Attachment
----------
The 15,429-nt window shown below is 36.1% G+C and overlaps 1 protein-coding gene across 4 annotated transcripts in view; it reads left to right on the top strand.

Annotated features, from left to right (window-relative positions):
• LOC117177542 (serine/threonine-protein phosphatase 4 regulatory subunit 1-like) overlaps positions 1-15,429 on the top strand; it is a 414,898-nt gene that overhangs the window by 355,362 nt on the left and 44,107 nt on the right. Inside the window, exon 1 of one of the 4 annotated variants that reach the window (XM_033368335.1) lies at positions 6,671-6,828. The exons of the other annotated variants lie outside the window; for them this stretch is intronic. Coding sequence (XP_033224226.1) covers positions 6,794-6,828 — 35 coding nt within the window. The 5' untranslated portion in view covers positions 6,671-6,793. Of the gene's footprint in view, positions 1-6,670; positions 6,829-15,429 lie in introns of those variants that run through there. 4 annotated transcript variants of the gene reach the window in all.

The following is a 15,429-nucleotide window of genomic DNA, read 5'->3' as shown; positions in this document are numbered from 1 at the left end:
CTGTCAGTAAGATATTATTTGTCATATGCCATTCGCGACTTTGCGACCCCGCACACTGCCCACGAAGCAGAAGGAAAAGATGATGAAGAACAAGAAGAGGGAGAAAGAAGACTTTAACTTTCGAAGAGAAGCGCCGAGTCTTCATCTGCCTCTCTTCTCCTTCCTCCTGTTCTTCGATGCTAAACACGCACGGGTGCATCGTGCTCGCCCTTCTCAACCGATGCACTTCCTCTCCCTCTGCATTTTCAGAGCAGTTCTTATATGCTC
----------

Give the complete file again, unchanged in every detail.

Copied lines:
The 15,429-nt window shown below is 36.1% G+C and overlaps 1 protein-coding gene across 4 annotated transcripts in view; it reads left to right on the top strand.

Annotated features, from left to right (window-relative positions):
• LOC117177542 (serine/threonine-protein phosphatase 4 regulatory subunit 1-like) overlaps positions 1-15,429 on the top strand; it is a 414,898-nt gene that overhangs the window by 355,362 nt on the left and 44,107 nt on the right. Inside the window, exon 1 of one of the 4 annotated variants that reach the window (XM_033368335.1) lies at positions 6,671-6,828. The exons of the other annotated variants lie outside the window; for them this stretch is intronic. Coding sequence (XP_033224226.1) covers positions 6,794-6,828 — 35 coding nt within the window. The 5' untranslated portion in view covers positions 6,671-6,793. Of the gene's footprint in view, positions 1-6,670; positions 6,829-15,429 lie in introns of those variants that run through there. 4 annotated transcript variants of the gene reach the window in all.

The following is a 15,429-nucleotide window of genomic DNA, read 5'->3' as shown; positions in this document are numbered from 1 at the left end:
CTGTCAGTAAGATATTATTTGTCATATGCCATTCGCGACTTTGCGACCCCGCACACTGCCCACGAAGCAGAAGGAAAAGATGATGAAGAACAAGAAGAGGGAGAAAGAAGACTTTAACTTTCGAAGAGAAGCGCCGAGTCTTCATCTGCCTCTCTTCTCCTTCCTCCTGTTCTTCGATGCTAAACACGCACGGGTGCATCGTGCTCGCCCTTCTCAACCGATGCACTTCCTCTCCCTCTGCATTTTCAGAGCAGTTCTTATATGCTC